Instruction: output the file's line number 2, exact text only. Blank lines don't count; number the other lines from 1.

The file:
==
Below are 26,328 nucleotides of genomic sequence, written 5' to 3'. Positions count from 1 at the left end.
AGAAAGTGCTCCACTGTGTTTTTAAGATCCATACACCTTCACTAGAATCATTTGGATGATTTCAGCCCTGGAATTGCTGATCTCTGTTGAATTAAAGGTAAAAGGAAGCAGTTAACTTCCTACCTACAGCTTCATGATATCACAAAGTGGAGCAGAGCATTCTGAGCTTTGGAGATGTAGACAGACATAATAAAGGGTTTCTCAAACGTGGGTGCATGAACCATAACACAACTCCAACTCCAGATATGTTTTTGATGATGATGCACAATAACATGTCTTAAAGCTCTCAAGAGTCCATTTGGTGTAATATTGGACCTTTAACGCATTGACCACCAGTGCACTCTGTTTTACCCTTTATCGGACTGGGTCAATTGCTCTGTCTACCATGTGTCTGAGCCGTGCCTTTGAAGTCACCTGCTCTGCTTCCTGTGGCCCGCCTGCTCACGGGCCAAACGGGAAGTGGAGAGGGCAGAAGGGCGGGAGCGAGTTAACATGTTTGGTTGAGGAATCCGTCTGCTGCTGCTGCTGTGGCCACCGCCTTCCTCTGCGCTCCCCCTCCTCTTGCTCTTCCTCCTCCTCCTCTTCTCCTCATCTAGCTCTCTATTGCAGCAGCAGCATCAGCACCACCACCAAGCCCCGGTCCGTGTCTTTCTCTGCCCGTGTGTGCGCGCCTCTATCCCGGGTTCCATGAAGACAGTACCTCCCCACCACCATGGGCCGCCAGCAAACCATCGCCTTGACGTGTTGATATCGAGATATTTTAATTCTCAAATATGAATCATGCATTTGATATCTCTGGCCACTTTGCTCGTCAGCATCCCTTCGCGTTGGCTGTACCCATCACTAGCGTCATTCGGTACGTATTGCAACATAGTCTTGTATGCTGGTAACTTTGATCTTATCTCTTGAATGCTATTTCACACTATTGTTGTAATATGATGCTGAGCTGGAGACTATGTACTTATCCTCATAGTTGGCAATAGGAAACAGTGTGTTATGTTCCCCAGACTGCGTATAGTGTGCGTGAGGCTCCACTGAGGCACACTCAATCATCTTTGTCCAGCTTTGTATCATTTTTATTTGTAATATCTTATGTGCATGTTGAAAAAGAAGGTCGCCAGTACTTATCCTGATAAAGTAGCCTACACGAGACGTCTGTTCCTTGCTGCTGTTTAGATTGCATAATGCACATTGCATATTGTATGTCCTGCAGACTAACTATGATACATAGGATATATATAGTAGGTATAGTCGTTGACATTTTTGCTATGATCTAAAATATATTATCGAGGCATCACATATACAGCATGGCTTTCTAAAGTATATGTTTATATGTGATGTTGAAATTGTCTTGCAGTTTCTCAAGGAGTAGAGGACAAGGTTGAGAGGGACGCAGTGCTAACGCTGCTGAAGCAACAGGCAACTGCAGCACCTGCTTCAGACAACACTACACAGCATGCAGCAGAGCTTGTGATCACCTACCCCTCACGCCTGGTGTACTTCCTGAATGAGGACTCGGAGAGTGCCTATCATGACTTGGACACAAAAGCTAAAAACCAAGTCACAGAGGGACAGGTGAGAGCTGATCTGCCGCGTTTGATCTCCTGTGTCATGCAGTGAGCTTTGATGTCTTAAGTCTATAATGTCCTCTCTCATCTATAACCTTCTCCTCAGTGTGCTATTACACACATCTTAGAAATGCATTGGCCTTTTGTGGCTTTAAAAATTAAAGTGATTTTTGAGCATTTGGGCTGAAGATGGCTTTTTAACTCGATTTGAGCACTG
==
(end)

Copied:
AGAAAGTGCTCCACTGTGTTTTTAAGATCCATACACCTTCACTAGAATCATTTGGATGATTTCAGCCCTGGAATTGCTGATCTCTGTTGAATTAAAGGTAAAAGGAAGCAGTTAACTTCCTACCTACAGCTTCATGATATCACAAAGTGGAGCAGAGCATTCTGAGCTTTGGAGATGTAGACAGACATAATAAAGGGTTTCTCAAACGTGGGTGCATGAACCATAACACAACTCCAACTCCAGATATGTTTTTGATGATGATGCACAATAACATGTCTTAAAGCTCTCAAGAGTCCATTTGGTGTAATATTGGACCTTTAACGCATTGACCACCAGTGCACTCTGTTTTACCCTTTATCGGACTGGGTCAATTGCTCTGTCTACCATGTGTCTGAGCCGTGCCTTTGAAGTCACCTGCTCTGCTTCCTGTGGCCCGCCTGCTCACGGGCCAAACGGGAAGTGGAGAGGGCAGAAGGGCGGGAGCGAGTTAACATGTTTGGTTGAGGAATCCGTCTGCTGCTGCTGCTGTGGCCACCGCCTTCCTCTGCGCTCCCCCTCCTCTTGCTCTTCCTCCTCCTCCTCTTCTCCTCATCTAGCTCTCTATTGCAGCAGCAGCATCAGCACCACCACCAAGCCCCGGTCCGTGTCTTTCTCTGCCCGTGTGTGCGCGCCTCTATCCCGGGTTCCATGAAGACAGTACCTCCCCACCACCATGGGCCGCCAGCAAACCATCGCCTTGACGTGTTGATATCGAGATATTTTAATTCTCAAATATGAATCATGCATTTGATATCTCTGGCCACTTTGCTCGTCAGCATCCCTTCGCGTTGGCTGTACCCATCACTAGCGTCATTCGGTACGTATTGCAACATAGTCTTGTATGCTGGTAACTTTGATCTTATCTCTTGAATGCTATTTCACACTATTGTTGTAATATGATGCTGAGCTGGAGACTATGTACTTATCCTCATAGTTGGCAATAGGAAACAGTGTGTTATGTTCCCCAGACTGCGTATAGTGTGCGTGAGGCTCCACTGAGGCACACTCAATCATCTTTGTCCAGCTTTGTATCATTTTTATTTGTAATATCTTATGTGCATGTTGAAAAAGAAGGTCGCCAGTACTTATCCTGATAAAGTAGCCTACACGAGACGTCTGTTCCTTGCTGCTGTTTAGATTGCATAATGCACATTGCATATTGTATGTCCTGCAGACTAACTATGATACATAGGATATATATAGTAGGTATAGTCGTTGACATTTTTGCTATGATCTAAAATATATTATCGAGGCATCACATATACAGCATGGCTTTCTAAAGTATATGTTTATATGTGATGTTGAAATTGTCTTGCAGTTTCTCAAGGAGTAGAGGACAAGGTTGAGAGGGACGCAGTGCTAACGCTGCTGAAGCAACAGGCAACTGCAGCACCTGCTTCAGACAACACTACACAGCATGCAGCAGAGCTTGTGATCACCTACCCCTCACGCCTGGTGTACTTCCTGAATGAGGACTCGGAGAGTGCCTATCATGACTTGGACACAAAAGCTAAAAACCAAGTCACAGAGGGACAGGTGAGAGCTGATCTGCCGCGTTTGATCTCCTGTGTCATGCAGTGAGCTTTGATGTCTTAAGTCTATAATGTCCTCTCTCATCTATAACCTTCTCCTCAGTGTGCTATTACACACATCTTAGAAATGCATTGGCCTTTTGTGGCTTTAAAAATTAAAGTGATTTTTGAGCATTTGGGCTGAAGATGGCTTTTTAACTCGATTTGAGCACTG